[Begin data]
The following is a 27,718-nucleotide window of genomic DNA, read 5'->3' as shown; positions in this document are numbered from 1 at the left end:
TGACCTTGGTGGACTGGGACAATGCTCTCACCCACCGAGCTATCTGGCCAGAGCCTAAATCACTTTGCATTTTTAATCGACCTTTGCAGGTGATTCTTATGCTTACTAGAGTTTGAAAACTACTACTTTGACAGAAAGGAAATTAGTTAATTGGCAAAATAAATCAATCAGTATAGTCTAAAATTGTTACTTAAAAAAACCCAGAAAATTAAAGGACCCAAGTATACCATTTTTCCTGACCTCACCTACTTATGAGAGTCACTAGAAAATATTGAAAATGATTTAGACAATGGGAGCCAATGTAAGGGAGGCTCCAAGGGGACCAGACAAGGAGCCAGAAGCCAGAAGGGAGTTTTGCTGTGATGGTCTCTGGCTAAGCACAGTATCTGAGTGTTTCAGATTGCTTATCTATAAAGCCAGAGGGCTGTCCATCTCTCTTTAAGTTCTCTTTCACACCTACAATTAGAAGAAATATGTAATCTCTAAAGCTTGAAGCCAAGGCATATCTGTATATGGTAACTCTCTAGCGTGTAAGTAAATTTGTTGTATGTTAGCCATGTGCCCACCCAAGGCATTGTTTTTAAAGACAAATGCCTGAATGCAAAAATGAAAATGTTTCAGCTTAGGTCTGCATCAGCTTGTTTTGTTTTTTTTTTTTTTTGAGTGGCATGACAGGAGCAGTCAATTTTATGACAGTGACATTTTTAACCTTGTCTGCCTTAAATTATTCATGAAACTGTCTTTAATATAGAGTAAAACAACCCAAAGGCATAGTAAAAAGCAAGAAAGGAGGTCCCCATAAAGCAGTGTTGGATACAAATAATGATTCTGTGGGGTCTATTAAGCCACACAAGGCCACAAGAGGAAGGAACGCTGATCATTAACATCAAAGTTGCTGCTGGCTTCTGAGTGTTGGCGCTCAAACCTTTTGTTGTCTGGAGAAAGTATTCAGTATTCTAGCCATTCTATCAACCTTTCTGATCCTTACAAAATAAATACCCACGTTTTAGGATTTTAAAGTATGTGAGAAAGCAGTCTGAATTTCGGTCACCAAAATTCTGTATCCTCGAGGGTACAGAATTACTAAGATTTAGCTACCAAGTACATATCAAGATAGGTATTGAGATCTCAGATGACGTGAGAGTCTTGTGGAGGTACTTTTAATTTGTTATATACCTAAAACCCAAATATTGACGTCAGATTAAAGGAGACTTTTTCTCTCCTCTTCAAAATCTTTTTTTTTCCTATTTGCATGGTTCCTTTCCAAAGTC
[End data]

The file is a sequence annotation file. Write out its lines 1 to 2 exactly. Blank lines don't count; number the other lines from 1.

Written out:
The following is a 27,718-nucleotide window of genomic DNA, read 5'->3' as shown; positions in this document are numbered from 1 at the left end:
TGACCTTGGTGGACTGGGACAATGCTCTCACCCACCGAGCTATCTGGCCAGAGCCTAAATCACTTTGCATTTTTAATCGACCTTTGCAGGTGATTCTTATGCTTACTAGAGTTTGAAAACTACTACTTTGACAGAAAGGAAATTAGTTAATTGGCAAAATAAATCAATCAGTATAGTCTAAAATTGTTACTTAAAAAAACCCAGAAAATTAAAGGACCCAAGTATACCATTTTTCCTGACCTCACCTACTTATGAGAGTCACTAGAAAATATTGAAAATGATTTAGACAATGGGAGCCAATGTAAGGGAGGCTCCAAGGGGACCAGACAAGGAGCCAGAAGCCAGAAGGGAGTTTTGCTGTGATGGTCTCTGGCTAAGCACAGTATCTGAGTGTTTCAGATTGCTTATCTATAAAGCCAGAGGGCTGTCCATCTCTCTTTAAGTTCTCTTTCACACCTACAATTAGAAGAAATATGTAATCTCTAAAGCTTGAAGCCAAGGCATATCTGTATATGGTAACTCTCTAGCGTGTAAGTAAATTTGTTGTATGTTAGCCATGTGCCCACCCAAGGCATTGTTTTTAAAGACAAATGCCTGAATGCAAAAATGAAAATGTTTCAGCTTAGGTCTGCATCAGCTTGTTTTGTTTTTTTTTTTTTTTGAGTGGCATGACAGGAGCAGTCAATTTTATGACAGTGACATTTTTAACCTTGTCTGCCTTAAATTATTCATGAAACTGTCTTTAATATAGAGTAAAACAACCCAAAGGCATAGTAAAAAGCAAGAAAGGAGGTCCCCATAAAGCAGTGTTGGATACAAATAATGATTCTGTGGGGTCTATTAAGCCACACAAGGCCACAAGAGGAAGGAACGCTGATCATTAACATCAAAGTTGCTGCTGGCTTCTGAGTGTTGGCGCTCAAACCTTTTGTTGTCTGGAGAAAGTATTCAGTATTCTAGCCATTCTATCAACCTTTCTGATCCTTACAAAATAAATACCCACGTTTTAGGATTTTAAAGTATGTGAGAAAGCAGTCTGAATTTCGGTCACCAAAATTCTGTATCCTCGAGGGTACAGAATTACTAAGATTTAGCTACCAAGTACATATCAAGATAGGTATTGAGATCTCAGATGACGTGAGAGTCTTGTGGAGGTACTTTTAATTTGTTATATACCTAAAACCCAAATATTGACGTCAGATTAAAGGAGACTTTTTCTCTCCTCTTCAAAATCTTTTTTTTTCCTATTTGCATGGTTCCTTTCCAAAGTC